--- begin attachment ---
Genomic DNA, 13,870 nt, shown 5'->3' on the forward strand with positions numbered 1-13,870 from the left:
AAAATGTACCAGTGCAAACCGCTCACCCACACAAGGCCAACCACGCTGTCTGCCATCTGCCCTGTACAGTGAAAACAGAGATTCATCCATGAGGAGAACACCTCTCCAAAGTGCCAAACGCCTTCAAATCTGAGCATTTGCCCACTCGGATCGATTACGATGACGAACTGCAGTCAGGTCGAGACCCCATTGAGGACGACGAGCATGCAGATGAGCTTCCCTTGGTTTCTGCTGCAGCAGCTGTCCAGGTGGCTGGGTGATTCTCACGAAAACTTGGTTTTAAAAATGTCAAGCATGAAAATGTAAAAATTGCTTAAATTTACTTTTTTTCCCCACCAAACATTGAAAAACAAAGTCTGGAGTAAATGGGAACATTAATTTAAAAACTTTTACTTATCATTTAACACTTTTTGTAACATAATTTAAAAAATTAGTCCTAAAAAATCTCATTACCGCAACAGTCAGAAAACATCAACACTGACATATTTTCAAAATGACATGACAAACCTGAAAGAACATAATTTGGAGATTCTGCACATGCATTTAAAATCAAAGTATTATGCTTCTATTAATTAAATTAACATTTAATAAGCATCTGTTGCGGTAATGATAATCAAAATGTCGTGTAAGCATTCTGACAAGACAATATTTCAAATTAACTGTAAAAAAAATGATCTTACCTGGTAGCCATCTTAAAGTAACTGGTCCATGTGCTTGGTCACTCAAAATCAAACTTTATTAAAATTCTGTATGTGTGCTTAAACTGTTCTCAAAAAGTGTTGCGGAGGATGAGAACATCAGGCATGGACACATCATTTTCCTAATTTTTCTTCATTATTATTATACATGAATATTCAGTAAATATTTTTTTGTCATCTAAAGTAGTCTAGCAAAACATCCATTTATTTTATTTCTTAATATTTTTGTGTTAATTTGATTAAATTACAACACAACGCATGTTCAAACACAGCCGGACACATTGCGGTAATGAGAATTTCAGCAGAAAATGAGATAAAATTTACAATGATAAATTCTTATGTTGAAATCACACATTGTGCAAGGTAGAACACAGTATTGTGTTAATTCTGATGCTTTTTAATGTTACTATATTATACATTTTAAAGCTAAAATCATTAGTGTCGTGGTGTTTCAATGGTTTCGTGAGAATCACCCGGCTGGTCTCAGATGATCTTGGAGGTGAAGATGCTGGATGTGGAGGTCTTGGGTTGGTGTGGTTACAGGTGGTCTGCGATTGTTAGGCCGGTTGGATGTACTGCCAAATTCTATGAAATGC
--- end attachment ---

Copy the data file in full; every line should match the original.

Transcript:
Genomic DNA, 13,870 nt, shown 5'->3' on the forward strand with positions numbered 1-13,870 from the left:
AAAATGTACCAGTGCAAACCGCTCACCCACACAAGGCCAACCACGCTGTCTGCCATCTGCCCTGTACAGTGAAAACAGAGATTCATCCATGAGGAGAACACCTCTCCAAAGTGCCAAACGCCTTCAAATCTGAGCATTTGCCCACTCGGATCGATTACGATGACGAACTGCAGTCAGGTCGAGACCCCATTGAGGACGACGAGCATGCAGATGAGCTTCCCTTGGTTTCTGCTGCAGCAGCTGTCCAGGTGGCTGGGTGATTCTCACGAAAACTTGGTTTTAAAAATGTCAAGCATGAAAATGTAAAAATTGCTTAAATTTACTTTTTTTCCCCACCAAACATTGAAAAACAAAGTCTGGAGTAAATGGGAACATTAATTTAAAAACTTTTACTTATCATTTAACACTTTTTGTAACATAATTTAAAAAATTAGTCCTAAAAAATCTCATTACCGCAACAGTCAGAAAACATCAACACTGACATATTTTCAAAATGACATGACAAACCTGAAAGAACATAATTTGGAGATTCTGCACATGCATTTAAAATCAAAGTATTATGCTTCTATTAATTAAATTAACATTTAATAAGCATCTGTTGCGGTAATGATAATCAAAATGTCGTGTAAGCATTCTGACAAGACAATATTTCAAATTAACTGTAAAAAAAATGATCTTACCTGGTAGCCATCTTAAAGTAACTGGTCCATGTGCTTGGTCACTCAAAATCAAACTTTATTAAAATTCTGTATGTGTGCTTAAACTGTTCTCAAAAAGTGTTGCGGAGGATGAGAACATCAGGCATGGACACATCATTTTCCTAATTTTTCTTCATTATTATTATACATGAATATTCAGTAAATATTTTTTTGTCATCTAAAGTAGTCTAGCAAAACATCCATTTATTTTATTTCTTAATATTTTTGTGTTAATTTGATTAAATTACAACACAACGCATGTTCAAACACAGCCGGACACATTGCGGTAATGAGAATTTCAGCAGAAAATGAGATAAAATTTACAATGATAAATTCTTATGTTGAAATCACACATTGTGCAAGGTAGAACACAGTATTGTGTTAATTCTGATGCTTTTTAATGTTACTATATTATACATTTTAAAGCTAAAATCATTAGTGTCGTGGTGTTTCAATGGTTTCGTGAGAATCACCCGGCTGGTCTCAGATGATCTTGGAGGTGAAGATGCTGGATGTGGAGGTCTTGGGTTGGTGTGGTTACAGGTGGTCTGCGATTGTTAGGCCGGTTGGATGTACTGCCAAATTCTATGAAATGC